Mental health complex in planning stages

Cease Addiction Now Behavioral Health is trying to raise $250,000 by about the end of the year to put together a capital campaign to build a facility to serve mental health needs not only of east Harris County and Chambers County, but of the region.

A local nonprofit that has worked quietly for years addressing mental health concerns is aiming big to make a big impact on that huge problem — one that has only gotten worse with the strains brought on by COVID and social stresses.

CAN Behavioral Health is trying to raise $250,000 by about the end of the year to put together a capital campaign to build a truly unique cutting-edge facility to serve mental health needs not only of east Harris County and Chambers County, but of the region.

CAN President John Havenar and project supporter Mike Wilson brought the project to Kiwanis Club in an effort to gain support.

CAN has been active since 2007 when it began its efforts with a focus on addiction (CAN is an acronym for Cease Addiction Now).

It operates out of offices at 401 W. Texas Avenue (the round former savings and loan building) and also an eight-bed facility for male residential clients.

“Shortly after we started the program we determined that substance abuse for the most part is an outcome of something deeper so it went to a full appreciation and a full exploration of the mental health issues that we have,” Havenar said.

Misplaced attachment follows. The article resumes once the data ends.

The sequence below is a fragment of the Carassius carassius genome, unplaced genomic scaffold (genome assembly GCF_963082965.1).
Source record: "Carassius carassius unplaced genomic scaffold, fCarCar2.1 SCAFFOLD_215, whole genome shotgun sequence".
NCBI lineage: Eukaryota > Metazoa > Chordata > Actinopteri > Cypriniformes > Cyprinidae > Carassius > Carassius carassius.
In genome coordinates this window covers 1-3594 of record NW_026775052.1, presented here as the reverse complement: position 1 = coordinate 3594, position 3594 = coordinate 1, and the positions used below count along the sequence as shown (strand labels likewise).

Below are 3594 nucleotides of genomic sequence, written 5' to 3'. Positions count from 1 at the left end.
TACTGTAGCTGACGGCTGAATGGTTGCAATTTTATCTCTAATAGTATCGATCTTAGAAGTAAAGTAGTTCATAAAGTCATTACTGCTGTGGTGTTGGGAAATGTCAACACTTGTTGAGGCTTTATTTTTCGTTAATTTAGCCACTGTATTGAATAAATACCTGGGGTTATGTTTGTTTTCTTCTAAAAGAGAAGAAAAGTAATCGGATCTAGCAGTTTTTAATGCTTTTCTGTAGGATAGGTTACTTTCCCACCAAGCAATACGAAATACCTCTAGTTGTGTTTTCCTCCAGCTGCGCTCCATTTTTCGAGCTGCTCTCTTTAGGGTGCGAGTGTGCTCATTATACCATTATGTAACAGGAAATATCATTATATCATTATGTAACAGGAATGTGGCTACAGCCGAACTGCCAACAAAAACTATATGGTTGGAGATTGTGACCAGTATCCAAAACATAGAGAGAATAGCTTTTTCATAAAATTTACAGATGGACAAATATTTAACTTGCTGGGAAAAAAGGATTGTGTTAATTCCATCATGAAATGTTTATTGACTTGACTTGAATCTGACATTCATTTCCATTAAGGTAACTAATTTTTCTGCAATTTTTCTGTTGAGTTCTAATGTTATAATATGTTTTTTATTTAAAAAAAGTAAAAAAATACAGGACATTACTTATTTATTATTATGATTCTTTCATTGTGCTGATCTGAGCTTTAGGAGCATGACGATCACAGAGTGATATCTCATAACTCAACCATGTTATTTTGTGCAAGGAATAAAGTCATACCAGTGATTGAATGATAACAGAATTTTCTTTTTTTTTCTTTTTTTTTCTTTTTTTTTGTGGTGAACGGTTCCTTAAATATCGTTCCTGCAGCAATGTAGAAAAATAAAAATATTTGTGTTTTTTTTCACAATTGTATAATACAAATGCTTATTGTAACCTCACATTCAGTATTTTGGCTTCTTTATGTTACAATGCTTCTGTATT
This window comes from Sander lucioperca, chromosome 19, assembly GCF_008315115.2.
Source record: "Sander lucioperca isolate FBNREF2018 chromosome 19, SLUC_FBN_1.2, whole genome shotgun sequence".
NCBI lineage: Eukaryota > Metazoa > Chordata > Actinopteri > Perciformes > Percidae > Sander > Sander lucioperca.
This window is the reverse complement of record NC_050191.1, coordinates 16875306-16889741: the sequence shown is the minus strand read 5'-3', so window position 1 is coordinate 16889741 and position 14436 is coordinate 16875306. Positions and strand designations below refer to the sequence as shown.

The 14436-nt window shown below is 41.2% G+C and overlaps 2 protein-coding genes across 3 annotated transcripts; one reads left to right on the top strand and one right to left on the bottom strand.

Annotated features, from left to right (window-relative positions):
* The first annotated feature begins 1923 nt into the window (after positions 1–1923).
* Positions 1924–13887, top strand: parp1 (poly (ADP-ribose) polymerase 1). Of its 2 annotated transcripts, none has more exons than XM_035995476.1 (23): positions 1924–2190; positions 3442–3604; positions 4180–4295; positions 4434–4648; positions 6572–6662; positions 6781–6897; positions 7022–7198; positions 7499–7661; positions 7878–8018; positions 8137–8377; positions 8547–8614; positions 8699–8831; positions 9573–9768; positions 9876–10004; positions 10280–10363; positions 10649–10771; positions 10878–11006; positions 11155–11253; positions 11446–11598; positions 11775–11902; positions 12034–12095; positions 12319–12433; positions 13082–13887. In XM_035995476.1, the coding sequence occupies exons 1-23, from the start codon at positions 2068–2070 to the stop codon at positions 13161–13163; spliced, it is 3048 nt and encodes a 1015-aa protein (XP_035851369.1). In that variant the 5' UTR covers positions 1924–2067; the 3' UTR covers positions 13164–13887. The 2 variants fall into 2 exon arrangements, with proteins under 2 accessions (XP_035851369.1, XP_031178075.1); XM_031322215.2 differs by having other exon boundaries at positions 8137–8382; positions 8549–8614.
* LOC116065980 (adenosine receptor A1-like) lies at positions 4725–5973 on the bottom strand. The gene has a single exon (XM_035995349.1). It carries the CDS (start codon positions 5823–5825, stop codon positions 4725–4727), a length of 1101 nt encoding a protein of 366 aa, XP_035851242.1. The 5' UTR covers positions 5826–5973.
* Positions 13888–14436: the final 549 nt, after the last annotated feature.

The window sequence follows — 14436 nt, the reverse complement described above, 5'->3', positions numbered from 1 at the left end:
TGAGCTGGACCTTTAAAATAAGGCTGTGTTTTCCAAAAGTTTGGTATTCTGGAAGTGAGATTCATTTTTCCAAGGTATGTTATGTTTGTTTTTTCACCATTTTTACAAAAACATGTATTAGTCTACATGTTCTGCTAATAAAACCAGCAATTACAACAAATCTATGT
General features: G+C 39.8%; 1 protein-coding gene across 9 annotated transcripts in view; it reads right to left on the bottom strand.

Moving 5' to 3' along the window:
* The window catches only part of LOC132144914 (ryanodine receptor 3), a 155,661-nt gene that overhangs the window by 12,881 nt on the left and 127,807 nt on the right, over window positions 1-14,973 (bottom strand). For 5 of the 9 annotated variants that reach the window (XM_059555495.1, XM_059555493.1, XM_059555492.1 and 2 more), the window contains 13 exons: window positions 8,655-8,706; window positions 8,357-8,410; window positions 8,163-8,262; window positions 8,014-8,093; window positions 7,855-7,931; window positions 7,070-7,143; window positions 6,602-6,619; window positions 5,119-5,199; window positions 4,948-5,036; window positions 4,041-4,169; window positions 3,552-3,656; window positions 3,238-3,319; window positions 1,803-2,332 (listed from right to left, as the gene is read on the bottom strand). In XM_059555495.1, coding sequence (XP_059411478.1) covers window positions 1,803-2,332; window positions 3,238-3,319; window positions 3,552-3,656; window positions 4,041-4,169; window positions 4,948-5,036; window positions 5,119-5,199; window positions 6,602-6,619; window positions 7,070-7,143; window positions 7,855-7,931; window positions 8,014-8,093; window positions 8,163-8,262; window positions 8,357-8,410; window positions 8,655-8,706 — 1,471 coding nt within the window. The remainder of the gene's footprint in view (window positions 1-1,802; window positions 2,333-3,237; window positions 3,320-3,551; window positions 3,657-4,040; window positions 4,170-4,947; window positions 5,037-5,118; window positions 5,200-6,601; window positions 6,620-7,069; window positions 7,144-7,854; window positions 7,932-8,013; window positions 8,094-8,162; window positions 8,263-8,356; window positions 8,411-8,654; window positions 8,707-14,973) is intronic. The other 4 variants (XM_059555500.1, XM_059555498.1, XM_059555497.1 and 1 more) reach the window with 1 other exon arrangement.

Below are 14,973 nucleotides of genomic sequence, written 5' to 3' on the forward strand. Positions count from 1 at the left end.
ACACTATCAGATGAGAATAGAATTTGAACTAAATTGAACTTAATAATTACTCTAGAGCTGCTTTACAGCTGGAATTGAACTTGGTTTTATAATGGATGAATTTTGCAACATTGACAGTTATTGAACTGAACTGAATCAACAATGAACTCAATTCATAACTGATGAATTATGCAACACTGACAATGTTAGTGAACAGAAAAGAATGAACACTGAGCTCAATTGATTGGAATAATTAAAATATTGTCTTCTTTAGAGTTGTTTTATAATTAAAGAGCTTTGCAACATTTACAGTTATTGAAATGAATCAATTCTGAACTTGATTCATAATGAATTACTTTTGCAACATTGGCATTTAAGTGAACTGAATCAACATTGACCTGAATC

Treatment offered now includes multiple levels of services for all people in the community including but not limited to depression, anxiety, addiction, domestic violence, theft and anger 

management issues, serving both insured and uninsured clients.

Wilson said that last year about 10% of Baytown EMS calls were related to mental health.

“We have an increase in students that are having mental health breakdowns at the college level,” said Marissa Moreno, executive director of school and college partnerships at Lee College.

Susan Jackson, deputy superintendent of administrative services for Goose Creek CISD said that according to research about one out of five adolescents exhibited some kind of mental health disorder before the COVID-19 pandemic; the number is now three out of five, she said.

The ultimate dream of the team leading the effort to create a new mental health center is a large-scale truly unique facility offering a full continuum of care, including outpatient, inpatient and supportive living units on a 120-acre campus.

The initial $250,000 goal would pay for necessary consulting, planning and fundraising services to approach major foundations and other potential supporters as well as gaining local support.

Preliminary plans are for a total project cost of about $125 million over four phases of construction.

That would include five 24-bed inpatient psychiatric hospital units to accommodate men and woman, both adult and adolescent, two 48-bed residential treatment facilities and facilities for outpatient and day treatment.

Also envisioned are three 200-bed long-term transitional living dormitories.

The group has assembled a task force and steering committee that includes community, business and political leaders as well as members of the medical and mental health community and representatives from the City of Baytown, Baytown Fire/EMS and police and Chambers County.

To donate or schedule a presentation contact Havenar at 281-427-4226. For more about CAN Behavioral Health, visit canbh.org.

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